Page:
Sunday, May 22, 2011

Protecting the myth of childhood


When the John Jay report came out Tuesday, I sat back for a day or so, assessing the reactions. However, since the blogosphere shows all the ADHD tendencies of the MSM — just think of the dog in Up (“Squirrel!”) — by the time I was ready to write anything, the new focus was Harold Camping and his Apocalypse Not.

However, Mark Shea wrote a bit on Friday in his personal blog that bears some further comment. A reader had sent him a link to George Weigel’s National Review post, “Priests, Abuse and the Meltdown of a Culture”, with the subjoined comment:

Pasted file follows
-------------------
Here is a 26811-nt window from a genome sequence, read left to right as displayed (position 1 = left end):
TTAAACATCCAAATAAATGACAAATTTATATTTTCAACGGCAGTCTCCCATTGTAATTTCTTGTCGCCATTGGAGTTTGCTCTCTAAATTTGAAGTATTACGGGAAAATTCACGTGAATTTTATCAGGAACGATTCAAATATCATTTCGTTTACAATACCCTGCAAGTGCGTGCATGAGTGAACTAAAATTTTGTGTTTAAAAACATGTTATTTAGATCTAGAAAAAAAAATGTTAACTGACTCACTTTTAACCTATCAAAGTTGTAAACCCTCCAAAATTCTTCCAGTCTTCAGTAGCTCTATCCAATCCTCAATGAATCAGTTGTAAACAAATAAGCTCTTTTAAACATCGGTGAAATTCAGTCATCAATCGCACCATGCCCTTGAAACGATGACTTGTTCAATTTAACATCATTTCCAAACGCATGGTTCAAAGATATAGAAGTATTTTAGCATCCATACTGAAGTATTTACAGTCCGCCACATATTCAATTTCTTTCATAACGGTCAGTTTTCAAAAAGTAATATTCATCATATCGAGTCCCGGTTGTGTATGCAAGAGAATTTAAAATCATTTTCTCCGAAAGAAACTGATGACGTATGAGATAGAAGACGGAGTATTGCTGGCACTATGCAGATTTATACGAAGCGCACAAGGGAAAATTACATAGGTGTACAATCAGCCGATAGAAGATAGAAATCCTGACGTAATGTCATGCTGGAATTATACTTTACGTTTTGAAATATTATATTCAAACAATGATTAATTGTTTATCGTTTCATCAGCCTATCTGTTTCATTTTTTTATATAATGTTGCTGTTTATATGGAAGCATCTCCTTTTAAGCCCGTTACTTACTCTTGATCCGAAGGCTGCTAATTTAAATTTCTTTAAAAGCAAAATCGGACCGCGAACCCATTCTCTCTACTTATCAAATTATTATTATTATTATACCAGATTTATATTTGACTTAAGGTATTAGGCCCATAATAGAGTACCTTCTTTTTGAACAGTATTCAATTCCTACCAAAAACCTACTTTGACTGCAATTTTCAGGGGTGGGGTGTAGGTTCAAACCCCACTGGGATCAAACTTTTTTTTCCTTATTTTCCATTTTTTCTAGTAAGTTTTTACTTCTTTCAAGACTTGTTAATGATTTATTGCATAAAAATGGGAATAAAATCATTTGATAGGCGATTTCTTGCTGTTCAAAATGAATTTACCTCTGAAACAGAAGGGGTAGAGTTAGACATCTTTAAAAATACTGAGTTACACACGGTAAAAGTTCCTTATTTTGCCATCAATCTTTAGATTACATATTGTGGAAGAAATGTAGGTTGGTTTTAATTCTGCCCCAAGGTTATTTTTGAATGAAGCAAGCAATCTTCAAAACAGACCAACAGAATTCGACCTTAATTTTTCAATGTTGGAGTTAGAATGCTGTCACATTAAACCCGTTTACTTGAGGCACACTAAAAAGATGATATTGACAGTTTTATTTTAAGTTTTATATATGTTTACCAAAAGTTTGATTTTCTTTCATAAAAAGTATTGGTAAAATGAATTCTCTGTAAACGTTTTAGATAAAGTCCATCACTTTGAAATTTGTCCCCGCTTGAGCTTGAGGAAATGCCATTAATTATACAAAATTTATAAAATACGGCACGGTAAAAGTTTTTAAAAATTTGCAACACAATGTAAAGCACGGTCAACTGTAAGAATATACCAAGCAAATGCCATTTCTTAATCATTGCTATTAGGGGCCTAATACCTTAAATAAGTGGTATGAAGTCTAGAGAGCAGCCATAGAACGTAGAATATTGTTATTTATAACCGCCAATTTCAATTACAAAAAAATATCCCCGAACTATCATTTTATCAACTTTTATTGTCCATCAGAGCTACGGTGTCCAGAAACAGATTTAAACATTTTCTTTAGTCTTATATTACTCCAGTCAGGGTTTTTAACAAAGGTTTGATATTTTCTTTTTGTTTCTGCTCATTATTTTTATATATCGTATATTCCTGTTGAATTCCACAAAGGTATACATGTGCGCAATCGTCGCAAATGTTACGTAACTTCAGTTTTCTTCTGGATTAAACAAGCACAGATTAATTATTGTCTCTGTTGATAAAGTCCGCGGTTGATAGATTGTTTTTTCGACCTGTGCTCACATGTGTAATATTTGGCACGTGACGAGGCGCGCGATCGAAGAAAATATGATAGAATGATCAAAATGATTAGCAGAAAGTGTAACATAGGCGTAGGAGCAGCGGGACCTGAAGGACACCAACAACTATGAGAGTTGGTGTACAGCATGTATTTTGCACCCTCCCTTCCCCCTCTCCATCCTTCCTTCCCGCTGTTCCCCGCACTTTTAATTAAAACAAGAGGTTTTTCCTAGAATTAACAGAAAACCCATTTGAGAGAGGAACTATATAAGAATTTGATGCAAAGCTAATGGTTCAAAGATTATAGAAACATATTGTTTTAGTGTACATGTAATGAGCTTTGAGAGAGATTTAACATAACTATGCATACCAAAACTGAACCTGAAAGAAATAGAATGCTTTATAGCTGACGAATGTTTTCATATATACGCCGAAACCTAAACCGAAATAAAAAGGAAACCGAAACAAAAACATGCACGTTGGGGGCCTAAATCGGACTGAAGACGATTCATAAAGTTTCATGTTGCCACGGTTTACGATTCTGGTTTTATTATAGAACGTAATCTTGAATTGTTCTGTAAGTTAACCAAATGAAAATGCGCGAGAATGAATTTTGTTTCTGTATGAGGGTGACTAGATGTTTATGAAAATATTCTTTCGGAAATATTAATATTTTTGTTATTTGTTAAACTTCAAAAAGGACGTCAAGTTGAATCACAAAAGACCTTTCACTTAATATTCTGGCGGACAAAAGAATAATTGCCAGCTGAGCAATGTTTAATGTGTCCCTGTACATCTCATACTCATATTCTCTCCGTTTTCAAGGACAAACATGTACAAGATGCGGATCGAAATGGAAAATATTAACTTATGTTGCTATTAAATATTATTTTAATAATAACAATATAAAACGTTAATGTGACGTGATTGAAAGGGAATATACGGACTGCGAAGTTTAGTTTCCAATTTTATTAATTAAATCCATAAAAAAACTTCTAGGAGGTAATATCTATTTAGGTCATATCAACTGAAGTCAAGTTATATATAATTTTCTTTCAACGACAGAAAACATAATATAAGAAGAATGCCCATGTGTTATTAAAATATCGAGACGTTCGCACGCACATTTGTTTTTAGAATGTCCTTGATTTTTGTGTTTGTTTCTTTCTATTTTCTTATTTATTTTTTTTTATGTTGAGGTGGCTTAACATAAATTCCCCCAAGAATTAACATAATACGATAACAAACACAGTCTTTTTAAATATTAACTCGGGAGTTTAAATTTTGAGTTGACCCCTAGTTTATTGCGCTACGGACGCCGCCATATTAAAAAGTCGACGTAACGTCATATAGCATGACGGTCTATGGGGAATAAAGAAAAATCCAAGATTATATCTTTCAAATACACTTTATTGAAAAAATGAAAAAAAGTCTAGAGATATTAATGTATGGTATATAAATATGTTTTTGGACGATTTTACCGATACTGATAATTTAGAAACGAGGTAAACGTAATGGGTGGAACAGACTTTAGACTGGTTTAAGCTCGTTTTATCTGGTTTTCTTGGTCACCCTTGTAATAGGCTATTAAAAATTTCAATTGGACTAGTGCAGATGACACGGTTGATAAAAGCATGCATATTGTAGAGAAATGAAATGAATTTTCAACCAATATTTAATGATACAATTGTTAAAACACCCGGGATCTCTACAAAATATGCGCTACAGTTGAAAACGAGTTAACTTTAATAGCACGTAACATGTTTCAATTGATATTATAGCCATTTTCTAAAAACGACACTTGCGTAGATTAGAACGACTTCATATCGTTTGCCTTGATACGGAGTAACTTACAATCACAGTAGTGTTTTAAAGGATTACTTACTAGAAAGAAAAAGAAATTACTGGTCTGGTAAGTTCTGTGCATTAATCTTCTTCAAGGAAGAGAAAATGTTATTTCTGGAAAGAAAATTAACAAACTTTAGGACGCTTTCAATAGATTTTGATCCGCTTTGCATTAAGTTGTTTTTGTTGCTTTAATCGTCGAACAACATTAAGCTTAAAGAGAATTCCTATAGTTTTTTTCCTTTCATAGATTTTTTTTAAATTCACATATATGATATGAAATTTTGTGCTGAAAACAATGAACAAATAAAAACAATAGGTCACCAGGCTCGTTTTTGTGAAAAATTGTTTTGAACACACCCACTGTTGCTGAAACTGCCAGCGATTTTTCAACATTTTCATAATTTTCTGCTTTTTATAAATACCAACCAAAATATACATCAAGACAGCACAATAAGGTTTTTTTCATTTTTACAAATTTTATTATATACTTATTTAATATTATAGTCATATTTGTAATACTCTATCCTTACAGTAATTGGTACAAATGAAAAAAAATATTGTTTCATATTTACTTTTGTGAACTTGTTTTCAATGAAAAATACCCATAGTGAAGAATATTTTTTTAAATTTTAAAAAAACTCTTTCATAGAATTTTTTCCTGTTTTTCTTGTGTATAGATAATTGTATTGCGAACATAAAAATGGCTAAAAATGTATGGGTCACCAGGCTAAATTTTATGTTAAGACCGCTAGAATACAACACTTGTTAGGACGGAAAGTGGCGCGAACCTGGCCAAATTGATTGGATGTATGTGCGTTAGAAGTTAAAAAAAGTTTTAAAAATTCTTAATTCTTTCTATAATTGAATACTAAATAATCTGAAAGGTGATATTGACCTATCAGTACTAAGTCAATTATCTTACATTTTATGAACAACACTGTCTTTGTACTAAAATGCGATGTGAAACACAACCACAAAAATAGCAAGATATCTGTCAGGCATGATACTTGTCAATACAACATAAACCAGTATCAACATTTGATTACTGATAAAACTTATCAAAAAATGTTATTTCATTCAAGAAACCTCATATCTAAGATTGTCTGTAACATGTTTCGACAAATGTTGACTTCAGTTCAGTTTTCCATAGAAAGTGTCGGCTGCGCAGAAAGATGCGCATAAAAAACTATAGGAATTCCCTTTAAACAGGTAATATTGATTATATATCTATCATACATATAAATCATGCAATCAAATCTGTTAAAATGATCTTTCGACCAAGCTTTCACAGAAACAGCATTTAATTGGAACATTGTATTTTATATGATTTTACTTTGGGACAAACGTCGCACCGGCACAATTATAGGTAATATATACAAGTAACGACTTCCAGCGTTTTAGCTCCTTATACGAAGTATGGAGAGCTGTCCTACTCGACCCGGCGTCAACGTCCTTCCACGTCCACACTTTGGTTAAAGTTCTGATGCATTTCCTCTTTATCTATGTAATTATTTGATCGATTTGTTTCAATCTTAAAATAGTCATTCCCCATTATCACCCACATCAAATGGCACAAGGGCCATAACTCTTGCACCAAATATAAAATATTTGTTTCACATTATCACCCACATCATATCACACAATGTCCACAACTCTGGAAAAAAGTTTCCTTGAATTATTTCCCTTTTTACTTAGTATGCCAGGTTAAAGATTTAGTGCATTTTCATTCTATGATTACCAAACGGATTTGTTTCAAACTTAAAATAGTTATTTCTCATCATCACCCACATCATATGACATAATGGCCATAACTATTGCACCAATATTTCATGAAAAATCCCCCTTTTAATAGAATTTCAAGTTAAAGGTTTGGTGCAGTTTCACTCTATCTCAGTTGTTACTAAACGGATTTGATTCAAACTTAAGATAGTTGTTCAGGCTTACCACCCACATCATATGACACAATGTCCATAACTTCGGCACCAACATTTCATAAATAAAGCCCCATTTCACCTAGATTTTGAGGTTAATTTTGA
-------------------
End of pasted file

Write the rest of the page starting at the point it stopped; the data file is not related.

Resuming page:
Forgive me, though, for thinking that the author’s objecting to the term “pedophilia” as “malicious” where “ephebophilia” is the correct term seems a laugher. As a daddy to two boys that are 11 and 13, they still seem like children to me if technically they are no longer “pre-pubescent”. Get a grip.

Shea agrees, and I can’t say I blame him:

The whole “it wasn’t pedophilia, but ephebophilia” thing seems like the sort of pettifogging distinction without a difference that butt-saving bureaucrats like to make. Let me put it this way: if some priest laid a hand on my 15 year [old] kid, I wouldn’t stand there parsing distinctions about pedophile vs. ephebophile. I’d call the cops. I’d also engage in intense interior debate about the morality of beating the living daylights out of the priest who harmed my kid.